Knowledge is power, and the only place where it is centrally held is your database.

In another MMA guide, we talk about the need to send a regular newsletter. One of the reasons for doing so is that it cleans the database. In order to enjoy the full effects of this regular cleanse, it’s important your database is structured correctly with the correct codes, mandatory fields, levels, sectors, functions, tags and so on.

*** For the purpose of this guide, any record being added to the database is called a contact ***

Email Address

In order to gain an understanding of how clean your database is, you should find out how many people you have stored on it. Then, pull a search which tells you how many of these have email addresses. There’s not much point in storing someone on your database without an email, so if this percentage is low make it a mandatory field before it gets out of hand.

There will be times when storing an email isn’t required, such as a prospect list for example, but this is more likely to be the exception rather than the norm, and you can input your own email address for them to allow you to monitor how many there are and who they are assigned to.

Of course, those with an email might not necessarily be correct. Some might be duplicates, some might have inaccuracies in them (a misspelt surname for example) and some might be out of date (they’ve changed jobs). But fear not, when you upload your full list for each newsletter a good platform will tell you which ones haven’t made the grade. This should be your first action; separating this list and updating the database with the correct information so that they’re in the mix for next time. Just one of these could be a potential client worth thousands of pounds, so it’s well worth spending an hour or two correcting the information or employing someone else to.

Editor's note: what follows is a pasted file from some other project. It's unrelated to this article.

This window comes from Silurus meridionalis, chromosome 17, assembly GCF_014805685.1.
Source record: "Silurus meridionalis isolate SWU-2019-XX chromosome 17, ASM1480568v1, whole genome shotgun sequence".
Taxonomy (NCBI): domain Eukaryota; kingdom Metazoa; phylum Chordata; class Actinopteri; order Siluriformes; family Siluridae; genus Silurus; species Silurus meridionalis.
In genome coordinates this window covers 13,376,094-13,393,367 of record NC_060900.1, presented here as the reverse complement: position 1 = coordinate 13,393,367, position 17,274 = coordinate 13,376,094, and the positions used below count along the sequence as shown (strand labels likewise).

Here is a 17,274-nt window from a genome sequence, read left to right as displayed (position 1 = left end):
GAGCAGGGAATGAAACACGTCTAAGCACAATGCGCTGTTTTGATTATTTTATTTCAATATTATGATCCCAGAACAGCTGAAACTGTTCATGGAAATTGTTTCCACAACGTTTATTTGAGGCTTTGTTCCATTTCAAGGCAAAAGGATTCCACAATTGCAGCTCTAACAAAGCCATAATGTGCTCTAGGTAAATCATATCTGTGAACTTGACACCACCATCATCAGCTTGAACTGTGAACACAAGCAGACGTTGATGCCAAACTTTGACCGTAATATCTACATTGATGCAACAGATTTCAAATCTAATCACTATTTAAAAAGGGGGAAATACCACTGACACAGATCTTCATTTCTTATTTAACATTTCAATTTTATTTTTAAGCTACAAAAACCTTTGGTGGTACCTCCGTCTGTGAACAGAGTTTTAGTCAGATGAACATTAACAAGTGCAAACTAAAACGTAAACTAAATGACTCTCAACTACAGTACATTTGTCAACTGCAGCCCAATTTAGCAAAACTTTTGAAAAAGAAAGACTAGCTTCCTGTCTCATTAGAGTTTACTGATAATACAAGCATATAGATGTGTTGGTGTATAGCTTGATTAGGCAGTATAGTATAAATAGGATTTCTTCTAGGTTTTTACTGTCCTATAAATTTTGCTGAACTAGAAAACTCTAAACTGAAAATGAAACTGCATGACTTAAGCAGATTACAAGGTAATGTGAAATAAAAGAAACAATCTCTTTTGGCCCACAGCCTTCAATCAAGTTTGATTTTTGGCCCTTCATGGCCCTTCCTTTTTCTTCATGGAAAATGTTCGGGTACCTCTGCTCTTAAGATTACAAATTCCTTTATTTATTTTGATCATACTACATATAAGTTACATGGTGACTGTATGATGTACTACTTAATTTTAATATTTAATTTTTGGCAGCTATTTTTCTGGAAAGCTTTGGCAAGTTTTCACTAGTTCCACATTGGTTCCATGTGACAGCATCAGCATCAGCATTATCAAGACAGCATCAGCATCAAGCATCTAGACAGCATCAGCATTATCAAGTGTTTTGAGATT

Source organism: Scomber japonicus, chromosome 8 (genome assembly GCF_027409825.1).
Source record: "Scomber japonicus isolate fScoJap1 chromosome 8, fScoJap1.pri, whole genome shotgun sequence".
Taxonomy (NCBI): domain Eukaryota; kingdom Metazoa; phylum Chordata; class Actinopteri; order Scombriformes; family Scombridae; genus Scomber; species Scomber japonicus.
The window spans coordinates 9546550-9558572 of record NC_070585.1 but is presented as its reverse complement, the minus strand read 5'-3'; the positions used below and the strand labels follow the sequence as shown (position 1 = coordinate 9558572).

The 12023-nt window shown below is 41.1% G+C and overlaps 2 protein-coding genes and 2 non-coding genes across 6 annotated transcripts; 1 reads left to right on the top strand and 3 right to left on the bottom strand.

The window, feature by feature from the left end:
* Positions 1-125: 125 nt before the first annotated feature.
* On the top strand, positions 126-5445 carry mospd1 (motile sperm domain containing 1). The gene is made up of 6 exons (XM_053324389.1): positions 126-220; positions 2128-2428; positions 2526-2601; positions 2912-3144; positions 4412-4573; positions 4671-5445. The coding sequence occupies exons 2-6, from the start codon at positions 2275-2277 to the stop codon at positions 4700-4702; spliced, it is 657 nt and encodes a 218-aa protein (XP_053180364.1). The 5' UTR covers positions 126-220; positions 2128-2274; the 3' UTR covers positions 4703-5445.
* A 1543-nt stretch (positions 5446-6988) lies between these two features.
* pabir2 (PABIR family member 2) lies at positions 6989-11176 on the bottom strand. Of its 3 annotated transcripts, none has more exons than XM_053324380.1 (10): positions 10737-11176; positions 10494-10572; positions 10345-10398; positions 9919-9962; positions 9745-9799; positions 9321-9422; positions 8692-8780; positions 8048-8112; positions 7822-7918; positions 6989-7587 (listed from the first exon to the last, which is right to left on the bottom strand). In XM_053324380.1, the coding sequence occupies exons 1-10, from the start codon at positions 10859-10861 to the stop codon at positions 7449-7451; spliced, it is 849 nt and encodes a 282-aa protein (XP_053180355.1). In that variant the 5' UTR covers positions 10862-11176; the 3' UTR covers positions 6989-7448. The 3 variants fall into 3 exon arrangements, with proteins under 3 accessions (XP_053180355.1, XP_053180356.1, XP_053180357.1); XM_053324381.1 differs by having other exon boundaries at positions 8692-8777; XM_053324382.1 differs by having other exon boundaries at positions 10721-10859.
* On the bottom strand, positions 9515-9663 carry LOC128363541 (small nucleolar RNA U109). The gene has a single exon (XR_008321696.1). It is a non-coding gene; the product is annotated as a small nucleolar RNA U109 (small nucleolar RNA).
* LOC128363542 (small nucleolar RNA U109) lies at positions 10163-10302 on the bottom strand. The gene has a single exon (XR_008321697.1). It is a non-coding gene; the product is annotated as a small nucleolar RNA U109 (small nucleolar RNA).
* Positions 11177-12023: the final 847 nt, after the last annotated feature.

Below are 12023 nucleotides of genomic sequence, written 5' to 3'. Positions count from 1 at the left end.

Function, Level & Industry

Of those with email addresses, you should then be able to cut by either function, level or industry (unless you are industry-specific) – which means that you can target direct emails to say HR Directors in Healthcare, COOs in Financial Services or Chief Executives in charities. It’s important to note that without mandatory function and level codes, you’re leaving yourself at the mercy of tags and job titles – which everyone will input different dependent on how that person describes themselves on their website / email footer / Linkedin.

For example, a leader of a company might be input as anything from a CEO and Chief Executive Officer to Chief Exec, Chief Executive Officer and even MD and Managing Director. Better to have one level (C-Suite) and function (Board & Leadership) that captures it all rather than having to remember the seven different iterations each time you want to contact your CEO list.


Holistically, all industries fall into three sectors: Public, Private and Not for Profit. Within the public and NFP sectors the choices therein are fairly obvious, but the in the private sector there are seemingly endless industries to choose from, and endless sub-sections after that. Traditionally, The Financial Times has offered a good comprehensive list to keep as your generic headings (somewhere between 10 and 20 is about right), beneath which you can add as much variations as you like.